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11 Apr, 2018

China chides developed countries for overseas garbage dumping

By Zhang Ming

The author is ambassador extraordinary and plenipotentiary and head of mission of the People’s Republic of China to the European Union.

Geneva, 4 April 2018, (chinadaily.com.cn) – During a recent meeting of the WTO Council for Trade in Goods, some representatives raised concerns about China’s ban on “foreign garbage” import. Some even asked China to halt its implementation. As Chinese Ambassador to the EU, while quite surprised by such “concerns”, I would like to share my views on why China made such a decision and why China will not overturn the ban.


China is a party to the Basel Convention on the Control of Transboundary Movements of Hazardous Wastes and Their Disposal adopted in 1989. The convention provides for and fully recognizes the right of its parties to prohibit the import of hazardous wastes or other waste material. China started importing solid wastes in the 1980s, whose annual volume surged from 4.5 million tons to 45 million tons in the past 20 years. A great amount of prohibited wastes, or “foreign garbage” as is often called, were mixed up in the imports, causing great harm to China’s environment and threatening public health. The widely-watched documentary “Plastic China” released in 2015 captures the problem well.

To address the challenge, China decided to ban foreign garbage and reform the management system for solid waste import. According to international law, China has the legitimate right to do so. This is what we must do to improve our environment and protect our people’s health, as a crucial part of our new development philosophy. The decision has been widely welcomed and applauded by the Chinese people.

Before announcing the ban, China had full communication with other parties. It was a half year before the ban was actually put in place that we notified the WTO of the change. Issues arising in the course of implementation have been well addressed through timely coordination.

The Basel Convention stipulates parties have an obligation to minimize the quantities that are transported, and to treat and dispose of wastes as close as possible to their place of generation. In other words, it is the due responsibility of parties to do their best to reduce and take care of their own waste. Only when this principle is appreciated can we join forces more effectively to promote green, low-carbon and circular development globally, and make our planet a cleaner and better place.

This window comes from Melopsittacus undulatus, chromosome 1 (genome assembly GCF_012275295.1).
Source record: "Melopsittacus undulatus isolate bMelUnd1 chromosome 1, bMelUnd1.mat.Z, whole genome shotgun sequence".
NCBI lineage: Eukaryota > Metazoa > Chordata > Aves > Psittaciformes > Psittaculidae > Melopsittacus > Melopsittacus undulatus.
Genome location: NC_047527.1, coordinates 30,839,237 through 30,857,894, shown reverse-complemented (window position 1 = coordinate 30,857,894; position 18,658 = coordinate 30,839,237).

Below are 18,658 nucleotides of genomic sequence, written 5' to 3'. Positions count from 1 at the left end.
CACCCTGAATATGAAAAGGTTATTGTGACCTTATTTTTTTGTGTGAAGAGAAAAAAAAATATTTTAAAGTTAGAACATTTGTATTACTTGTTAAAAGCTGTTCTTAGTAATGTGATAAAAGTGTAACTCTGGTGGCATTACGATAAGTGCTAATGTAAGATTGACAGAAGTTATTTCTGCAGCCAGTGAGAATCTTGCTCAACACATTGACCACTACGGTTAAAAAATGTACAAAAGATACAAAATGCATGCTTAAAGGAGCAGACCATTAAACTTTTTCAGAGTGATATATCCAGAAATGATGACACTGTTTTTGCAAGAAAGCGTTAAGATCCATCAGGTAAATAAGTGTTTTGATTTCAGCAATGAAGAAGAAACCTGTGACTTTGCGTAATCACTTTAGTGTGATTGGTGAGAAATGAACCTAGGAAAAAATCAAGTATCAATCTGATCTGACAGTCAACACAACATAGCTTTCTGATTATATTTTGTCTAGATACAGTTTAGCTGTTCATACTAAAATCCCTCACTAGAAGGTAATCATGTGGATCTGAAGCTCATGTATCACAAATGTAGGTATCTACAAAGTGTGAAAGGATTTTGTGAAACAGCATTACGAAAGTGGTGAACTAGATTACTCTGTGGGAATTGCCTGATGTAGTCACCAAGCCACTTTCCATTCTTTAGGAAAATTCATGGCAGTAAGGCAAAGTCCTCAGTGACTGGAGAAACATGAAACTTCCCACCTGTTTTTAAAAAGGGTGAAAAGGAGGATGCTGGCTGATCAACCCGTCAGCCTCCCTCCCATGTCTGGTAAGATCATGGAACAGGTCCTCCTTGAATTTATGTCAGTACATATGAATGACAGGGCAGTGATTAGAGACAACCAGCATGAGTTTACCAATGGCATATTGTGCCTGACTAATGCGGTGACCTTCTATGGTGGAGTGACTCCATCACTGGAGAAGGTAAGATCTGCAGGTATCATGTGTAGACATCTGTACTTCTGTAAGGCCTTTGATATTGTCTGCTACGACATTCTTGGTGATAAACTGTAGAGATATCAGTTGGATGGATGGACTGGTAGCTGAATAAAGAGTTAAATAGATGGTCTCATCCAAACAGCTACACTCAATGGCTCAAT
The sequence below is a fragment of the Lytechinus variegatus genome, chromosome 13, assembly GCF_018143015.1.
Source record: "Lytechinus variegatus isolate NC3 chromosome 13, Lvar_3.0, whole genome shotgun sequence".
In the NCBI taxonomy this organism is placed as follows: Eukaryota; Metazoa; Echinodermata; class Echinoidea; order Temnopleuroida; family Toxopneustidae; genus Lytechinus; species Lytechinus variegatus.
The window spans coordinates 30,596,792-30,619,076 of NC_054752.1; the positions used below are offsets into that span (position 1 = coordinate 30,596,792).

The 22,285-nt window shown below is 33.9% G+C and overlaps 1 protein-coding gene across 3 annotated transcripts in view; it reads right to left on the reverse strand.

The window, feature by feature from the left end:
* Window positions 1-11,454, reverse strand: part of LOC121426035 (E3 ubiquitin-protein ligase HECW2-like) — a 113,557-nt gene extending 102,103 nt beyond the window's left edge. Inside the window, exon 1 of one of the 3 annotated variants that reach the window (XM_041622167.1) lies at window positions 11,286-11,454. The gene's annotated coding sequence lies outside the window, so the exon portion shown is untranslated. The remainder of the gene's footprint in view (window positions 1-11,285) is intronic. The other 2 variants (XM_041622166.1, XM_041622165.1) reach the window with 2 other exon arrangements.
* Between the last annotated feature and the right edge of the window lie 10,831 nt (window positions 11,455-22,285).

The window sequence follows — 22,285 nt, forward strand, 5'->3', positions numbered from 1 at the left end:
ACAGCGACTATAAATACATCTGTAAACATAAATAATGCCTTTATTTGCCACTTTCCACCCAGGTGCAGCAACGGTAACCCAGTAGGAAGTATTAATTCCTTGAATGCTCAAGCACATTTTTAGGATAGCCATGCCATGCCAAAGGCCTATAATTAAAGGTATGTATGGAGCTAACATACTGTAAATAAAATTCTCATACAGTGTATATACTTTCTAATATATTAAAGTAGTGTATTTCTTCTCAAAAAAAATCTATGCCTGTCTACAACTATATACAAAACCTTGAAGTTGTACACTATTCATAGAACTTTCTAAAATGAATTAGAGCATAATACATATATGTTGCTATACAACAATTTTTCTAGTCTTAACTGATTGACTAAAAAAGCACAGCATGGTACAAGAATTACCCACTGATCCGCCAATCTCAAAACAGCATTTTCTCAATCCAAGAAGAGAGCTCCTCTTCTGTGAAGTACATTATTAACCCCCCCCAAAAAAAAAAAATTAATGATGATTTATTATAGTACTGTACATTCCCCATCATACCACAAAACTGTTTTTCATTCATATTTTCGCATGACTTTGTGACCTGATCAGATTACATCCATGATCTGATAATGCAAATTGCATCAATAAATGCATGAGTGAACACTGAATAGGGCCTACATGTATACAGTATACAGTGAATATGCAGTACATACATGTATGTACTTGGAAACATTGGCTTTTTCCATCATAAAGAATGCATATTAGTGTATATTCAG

Interestingly, those who have expressed “concerns” are all from developed countries. For a long time, well-off and well-equipped developed countries have been dumping their garbage in developing countries. This phenomenon should not be overlooked. It is more a moral issue that relates to the future of mankind than a trade issue. The great Chinese philosopher Confucius said, “Do not do onto others what you do not want others to do onto you.” A famous quote from the Bible goes, “You shall love your neighbor as yourself.” The Koran has it that “none of you have faith until he loves for the people what he loves for himself.” No matter the civilization, it is morally unacceptable to dump trash in others’ backyards. Moreover, as we already live in a global village, troubles shifted to your neighbor will get back to you sooner or later.

For those garbage exporters, it is inadvisable to cry out loud and ask for too much from others, like spoiled children giving little heed to others’ interests. Rather, they should first examine what is going wrong on their part and fulfill their responsibilities. Developed countries need to rely on their own efforts to address excess waste and endeavor to develop a circular economy. Then they could see what they can do to help developing countries tackle their waste challenge. This is the right way to go.

Many still remember the public health disaster in West Africa in 2006 caused by toxic waste shipped from other countries. The tragedy should have prompted garbage exporters to stop doing the wrong thing. Unfortunately, little has changed since. Erik Solheim, head of the UN Environment Program, said, “We should see the Chinese decision as a great service to the Chinese people and a wake-up call to the rest of the world.” Now, it is high time that developed nations rethink their use of plastics and not simply seek alternative dumping grounds.

We already see encouraging changes in China and elsewhere in the world. The Chinese people are more aware of the necessity of waste separation and sorting, and are following more stringent rules on waste management and recycling. Some American companies are setting higher and more sophisticated standards for waste sorting, and have introduced artificial intelligence to handle waste. The EU has adopted the first-ever Europe-wide strategy on plastics as part of a transition to a more circular economy and to enhance the union’s overall capacity for waste disposal. If China’s ban leads other countries to develop advanced technologies out of a greater sense of urgency and to better serve their own people with a stronger sense of responsibility, China must, indeed, be doing good.